Saturday, March 1, 2014

It Happened To Me Today - Defensive Use Of A Handgun

By Dave Dargo

How do we condition ourselves to know what to do in a critical situation? How do we know when we're in a critical situation?

On our web-site and in our class we cover the four levels of awareness and the importance of allowing oneself to easily move from one level of awareness to the next. We also talk about the importance of conditioning specific responses to specific stimuli so that we are executing a clean plan rather than improvising when faced with a critical situation.

Unfortunately, I had the opportunity to experience much of this during a quiet lunch today with my wife and niece. We were eating at a little BBQ place in Baton Rouge. This particular joint has picnic tables about fifteen feet from the road and traffic goes by rather quickly. Our lunch was interrupted when a silver car came driving over the curb and came to a screeching halt in the parking lot. Something was clearly amiss.

I got up from the table to see what was going on. My first thought was there was some type of emergency necessitating such a stop. A man got out of the driver's door, ran around to the front passenger door, ripped that door open and reached in with both hands. My first thought was that a child was in immediate need of assistance and I took a couple of steps forward. Sometime during these few seconds I went from yellow to strong orange in awareness.

At this point, I realized the man was throwing punches and shaking the person in the passenger seat and my assumptions immediately changed to a scenario involving domestic violence. I yelled for my wife to call 911.

I stood there for a second trying quickly to think of the best action to take. Would yelling be enough? I was entering the red or alarm state of awareness.

Before I could take any action, the man looked up, saw me and stepped away from the car.

He yelled, "Stop looking at me."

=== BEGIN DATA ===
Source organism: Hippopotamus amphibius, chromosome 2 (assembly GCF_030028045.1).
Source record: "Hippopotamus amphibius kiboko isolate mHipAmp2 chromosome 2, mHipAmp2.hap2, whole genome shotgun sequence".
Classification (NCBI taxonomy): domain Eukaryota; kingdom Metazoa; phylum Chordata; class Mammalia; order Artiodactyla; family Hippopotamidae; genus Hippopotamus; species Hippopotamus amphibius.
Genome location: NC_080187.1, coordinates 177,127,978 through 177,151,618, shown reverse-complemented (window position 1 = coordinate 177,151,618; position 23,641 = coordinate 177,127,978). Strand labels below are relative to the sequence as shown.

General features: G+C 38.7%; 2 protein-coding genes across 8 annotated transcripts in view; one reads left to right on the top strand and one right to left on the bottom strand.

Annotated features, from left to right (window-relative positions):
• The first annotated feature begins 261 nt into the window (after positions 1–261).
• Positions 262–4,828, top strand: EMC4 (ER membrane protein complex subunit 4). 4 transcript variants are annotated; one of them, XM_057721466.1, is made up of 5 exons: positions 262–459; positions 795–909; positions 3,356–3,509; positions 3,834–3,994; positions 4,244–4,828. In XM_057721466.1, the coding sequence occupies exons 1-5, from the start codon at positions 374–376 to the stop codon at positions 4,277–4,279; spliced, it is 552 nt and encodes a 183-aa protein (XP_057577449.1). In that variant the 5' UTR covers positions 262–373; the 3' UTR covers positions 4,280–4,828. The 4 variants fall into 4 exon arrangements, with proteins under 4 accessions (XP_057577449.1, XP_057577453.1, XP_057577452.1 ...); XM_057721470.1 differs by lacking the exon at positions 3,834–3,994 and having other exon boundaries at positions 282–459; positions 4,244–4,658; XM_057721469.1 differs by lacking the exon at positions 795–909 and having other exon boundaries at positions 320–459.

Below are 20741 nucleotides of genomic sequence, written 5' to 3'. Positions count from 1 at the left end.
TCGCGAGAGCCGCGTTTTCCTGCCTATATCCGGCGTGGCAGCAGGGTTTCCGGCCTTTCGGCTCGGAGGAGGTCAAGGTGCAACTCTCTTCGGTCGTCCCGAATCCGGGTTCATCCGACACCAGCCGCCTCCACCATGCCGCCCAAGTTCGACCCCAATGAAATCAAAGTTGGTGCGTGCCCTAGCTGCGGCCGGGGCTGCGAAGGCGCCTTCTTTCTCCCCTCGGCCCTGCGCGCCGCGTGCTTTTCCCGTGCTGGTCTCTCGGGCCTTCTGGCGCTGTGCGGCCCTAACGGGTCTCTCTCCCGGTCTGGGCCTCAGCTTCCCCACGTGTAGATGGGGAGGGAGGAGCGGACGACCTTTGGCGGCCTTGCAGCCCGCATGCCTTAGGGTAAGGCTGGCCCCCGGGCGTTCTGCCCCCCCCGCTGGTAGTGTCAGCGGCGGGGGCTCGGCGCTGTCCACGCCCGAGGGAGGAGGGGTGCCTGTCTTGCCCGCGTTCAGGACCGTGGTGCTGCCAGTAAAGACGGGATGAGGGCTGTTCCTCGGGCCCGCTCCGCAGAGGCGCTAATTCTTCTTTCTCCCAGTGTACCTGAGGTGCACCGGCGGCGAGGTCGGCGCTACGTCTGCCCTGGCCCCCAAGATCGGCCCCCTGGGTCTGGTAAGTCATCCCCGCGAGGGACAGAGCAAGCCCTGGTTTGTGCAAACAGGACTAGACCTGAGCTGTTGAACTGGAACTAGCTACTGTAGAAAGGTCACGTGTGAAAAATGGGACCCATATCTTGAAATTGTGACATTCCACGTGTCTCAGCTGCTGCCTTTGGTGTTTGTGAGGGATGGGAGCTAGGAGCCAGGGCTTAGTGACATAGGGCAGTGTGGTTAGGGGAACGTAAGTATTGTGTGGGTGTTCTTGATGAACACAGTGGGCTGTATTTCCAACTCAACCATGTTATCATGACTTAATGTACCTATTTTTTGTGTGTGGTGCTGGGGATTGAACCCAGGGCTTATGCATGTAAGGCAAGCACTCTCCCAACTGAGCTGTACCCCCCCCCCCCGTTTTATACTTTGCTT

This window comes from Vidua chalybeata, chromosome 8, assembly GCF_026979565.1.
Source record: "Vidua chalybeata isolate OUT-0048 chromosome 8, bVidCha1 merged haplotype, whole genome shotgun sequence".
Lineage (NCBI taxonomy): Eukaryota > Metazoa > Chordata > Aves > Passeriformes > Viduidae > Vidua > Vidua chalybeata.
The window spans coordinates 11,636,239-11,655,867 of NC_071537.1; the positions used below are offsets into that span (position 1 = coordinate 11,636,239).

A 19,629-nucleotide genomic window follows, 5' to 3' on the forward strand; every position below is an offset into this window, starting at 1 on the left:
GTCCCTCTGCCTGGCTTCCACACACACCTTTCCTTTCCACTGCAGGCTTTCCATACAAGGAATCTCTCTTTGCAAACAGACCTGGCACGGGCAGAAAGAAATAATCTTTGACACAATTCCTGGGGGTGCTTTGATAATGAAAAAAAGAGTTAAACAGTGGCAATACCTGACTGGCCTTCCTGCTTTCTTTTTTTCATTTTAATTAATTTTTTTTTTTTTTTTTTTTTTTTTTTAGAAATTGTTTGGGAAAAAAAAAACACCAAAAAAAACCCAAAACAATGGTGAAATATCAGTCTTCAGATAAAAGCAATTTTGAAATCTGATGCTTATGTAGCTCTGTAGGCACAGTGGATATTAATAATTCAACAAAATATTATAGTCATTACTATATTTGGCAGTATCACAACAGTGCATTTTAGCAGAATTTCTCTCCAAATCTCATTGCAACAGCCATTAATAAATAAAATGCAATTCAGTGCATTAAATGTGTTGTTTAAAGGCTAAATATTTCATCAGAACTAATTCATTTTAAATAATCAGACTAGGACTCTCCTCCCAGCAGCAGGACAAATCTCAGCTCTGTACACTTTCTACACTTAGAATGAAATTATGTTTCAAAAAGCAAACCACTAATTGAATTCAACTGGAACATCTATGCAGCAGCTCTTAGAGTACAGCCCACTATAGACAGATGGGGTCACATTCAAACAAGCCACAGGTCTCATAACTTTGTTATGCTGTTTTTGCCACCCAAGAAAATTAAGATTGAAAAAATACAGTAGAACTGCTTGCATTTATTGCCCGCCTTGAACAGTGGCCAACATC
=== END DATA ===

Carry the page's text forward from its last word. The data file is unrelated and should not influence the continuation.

I said nothing. However, I was not going to stop looking at him for two reasons. I intended to be a good witness and, more importantly, I didn't know if he was going to become a threat to me or the others sitting outside.

I was looking at his hands and his waistline. I knew that if he had a weapon those would be the first places I would see it. At this point he was about 40 feet away. Pace it off if you want, it's not very far.

I did experience time-dilation and I recognized it by how much detail about him and the environment I noticed as the situation unfolded.  I knew he was bigger and younger than I. I knew there was a brick wall just behind him on my right-hand side and a clear sidewalk on the left-hand side. I knew there was no one else in the parking lot between him and me. I noticed the armful of tattoos on his right arm. My alarm or red awareness plan had already formed in my head.

I knew what I would do if I saw a weapon and I knew what I would do if he came at me.

I had already painted in my mind lines on the parking lot between him and me. I had already built my what-if decision tree before he began to move.

- If he comes towards me past the back of his car I will start to back-up.
- If he continues past that point I will start my verbal challenges and will continue them.
- If he crosses the 30' mark towards me I will lift my shirt, grip my firearm and prepare to draw.
- If he crosses the 25' mark I will draw to the low ready.
- If he crosses the 20' mark I will draw onto him.
- If he crosses the 15' mark I will fire.

These decision points had already been created. At this point I was executing a plan based on the choices this individual had made and was about to make.